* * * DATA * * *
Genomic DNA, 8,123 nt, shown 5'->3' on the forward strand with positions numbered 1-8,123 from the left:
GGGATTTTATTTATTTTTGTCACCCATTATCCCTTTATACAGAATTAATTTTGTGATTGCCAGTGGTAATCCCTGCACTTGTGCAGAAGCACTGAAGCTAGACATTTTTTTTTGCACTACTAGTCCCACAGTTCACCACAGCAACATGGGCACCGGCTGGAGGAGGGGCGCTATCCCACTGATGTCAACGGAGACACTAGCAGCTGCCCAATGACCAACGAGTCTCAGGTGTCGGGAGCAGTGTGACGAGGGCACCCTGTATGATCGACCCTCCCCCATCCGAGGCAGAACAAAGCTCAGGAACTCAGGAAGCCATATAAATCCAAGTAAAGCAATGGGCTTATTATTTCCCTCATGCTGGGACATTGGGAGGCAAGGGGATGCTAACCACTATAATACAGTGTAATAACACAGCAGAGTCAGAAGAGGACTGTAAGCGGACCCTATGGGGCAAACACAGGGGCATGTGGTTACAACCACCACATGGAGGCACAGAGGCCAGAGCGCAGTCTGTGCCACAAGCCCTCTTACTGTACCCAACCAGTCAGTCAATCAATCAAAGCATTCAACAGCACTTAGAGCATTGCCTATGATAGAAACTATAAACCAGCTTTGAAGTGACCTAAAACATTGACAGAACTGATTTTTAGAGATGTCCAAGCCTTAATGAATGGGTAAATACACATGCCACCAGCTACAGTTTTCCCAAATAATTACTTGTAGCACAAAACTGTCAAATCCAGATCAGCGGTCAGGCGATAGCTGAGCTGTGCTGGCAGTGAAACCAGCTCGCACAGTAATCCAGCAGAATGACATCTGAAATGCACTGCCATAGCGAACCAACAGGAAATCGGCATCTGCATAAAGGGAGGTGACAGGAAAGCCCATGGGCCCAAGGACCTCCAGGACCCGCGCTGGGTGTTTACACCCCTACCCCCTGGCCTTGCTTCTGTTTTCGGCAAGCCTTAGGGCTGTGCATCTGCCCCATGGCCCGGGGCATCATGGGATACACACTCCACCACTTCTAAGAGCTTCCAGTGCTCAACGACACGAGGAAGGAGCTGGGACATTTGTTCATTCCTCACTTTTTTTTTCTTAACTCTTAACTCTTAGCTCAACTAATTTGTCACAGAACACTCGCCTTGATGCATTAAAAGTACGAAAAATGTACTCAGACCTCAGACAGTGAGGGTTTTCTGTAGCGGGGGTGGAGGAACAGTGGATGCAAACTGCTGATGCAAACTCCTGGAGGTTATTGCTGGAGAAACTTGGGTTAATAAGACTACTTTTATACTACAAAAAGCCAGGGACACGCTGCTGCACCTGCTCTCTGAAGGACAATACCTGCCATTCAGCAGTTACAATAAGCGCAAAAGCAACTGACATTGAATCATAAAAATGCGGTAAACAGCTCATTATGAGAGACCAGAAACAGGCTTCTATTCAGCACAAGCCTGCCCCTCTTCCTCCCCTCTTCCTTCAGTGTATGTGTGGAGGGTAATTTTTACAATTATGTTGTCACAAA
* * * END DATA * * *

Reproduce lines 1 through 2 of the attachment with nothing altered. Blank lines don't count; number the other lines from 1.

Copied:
Genomic DNA, 8,123 nt, shown 5'->3' on the forward strand with positions numbered 1-8,123 from the left:
GGGATTTTATTTATTTTTGTCACCCATTATCCCTTTATACAGAATTAATTTTGTGATTGCCAGTGGTAATCCCTGCACTTGTGCAGAAGCACTGAAGCTAGACATTTTTTTTTGCACTACTAGTCCCACAGTTCACCACAGCAACATGGGCACCGGCTGGAGGAGGGGCGCTATCCCACTGATGTCAACGGAGACACTAGCAGCTGCCCAATGACCAACGAGTCTCAGGTGTCGGGAGCAGTGTGACGAGGGCACCCTGTATGATCGACCCTCCCCCATCCGAGGCAGAACAAAGCTCAGGAACTCAGGAAGCCATATAAATCCAAGTAAAGCAATGGGCTTATTATTTCCCTCATGCTGGGACATTGGGAGGCAAGGGGATGCTAACCACTATAATACAGTGTAATAACACAGCAGAGTCAGAAGAGGACTGTAAGCGGACCCTATGGGGCAAACACAGGGGCATGTGGTTACAACCACCACATGGAGGCACAGAGGCCAGAGCGCAGTCTGTGCCACAAGCCCTCTTACTGTACCCAACCAGTCAGTCAATCAATCAAAGCATTCAACAGCACTTAGAGCATTGCCTATGATAGAAACTATAAACCAGCTTTGAAGTGACCTAAAACATTGACAGAACTGATTTTTAGAGATGTCCAAGCCTTAATGAATGGGTAAATACACATGCCACCAGCTACAGTTTTCCCAAATAATTACTTGTAGCACAAAACTGTCAAATCCAGATCAGCGGTCAGGCGATAGCTGAGCTGTGCTGGCAGTGAAACCAGCTCGCACAGTAATCCAGCAGAATGACATCTGAAATGCACTGCCATAGCGAACCAACAGGAAATCGGCATCTGCATAAAGGGAGGTGACAGGAAAGCCCATGGGCCCAAGGACCTCCAGGACCCGCGCTGGGTGTTTACACCCCTACCCCCTGGCCTTGCTTCTGTTTTCGGCAAGCCTTAGGGCTGTGCATCTGCCCCATGGCCCGGGGCATCATGGGATACACACTCCACCACTTCTAAGAGCTTCCAGTGCTCAACGACACGAGGAAGGAGCTGGGACATTTGTTCATTCCTCACTTTTTTTTTCTTAACTCTTAACTCTTAGCTCAACTAATTTGTCACAGAACACTCGCCTTGATGCATTAAAAGTACGAAAAATGTACTCAGACCTCAGACAGTGAGGGTTTTCTGTAGCGGGGGTGGAGGAACAGTGGATGCAAACTGCTGATGCAAACTCCTGGAGGTTATTGCTGGAGAAACTTGGGTTAATAAGACTACTTTTATACTACAAAAAGCCAGGGACACGCTGCTGCACCTGCTCTCTGAAGGACAATACCTGCCATTCAGCAGTTACAATAAGCGCAAAAGCAACTGACATTGAATCATAAAAATGCGGTAAACAGCTCATTATGAGAGACCAGAAACAGGCTTCTATTCAGCACAAGCCTGCCCCTCTTCCTCCCCTCTTCCTTCAGTGTATGTGTGGAGGGTAATTTTTACAATTATGTTGTCACAAA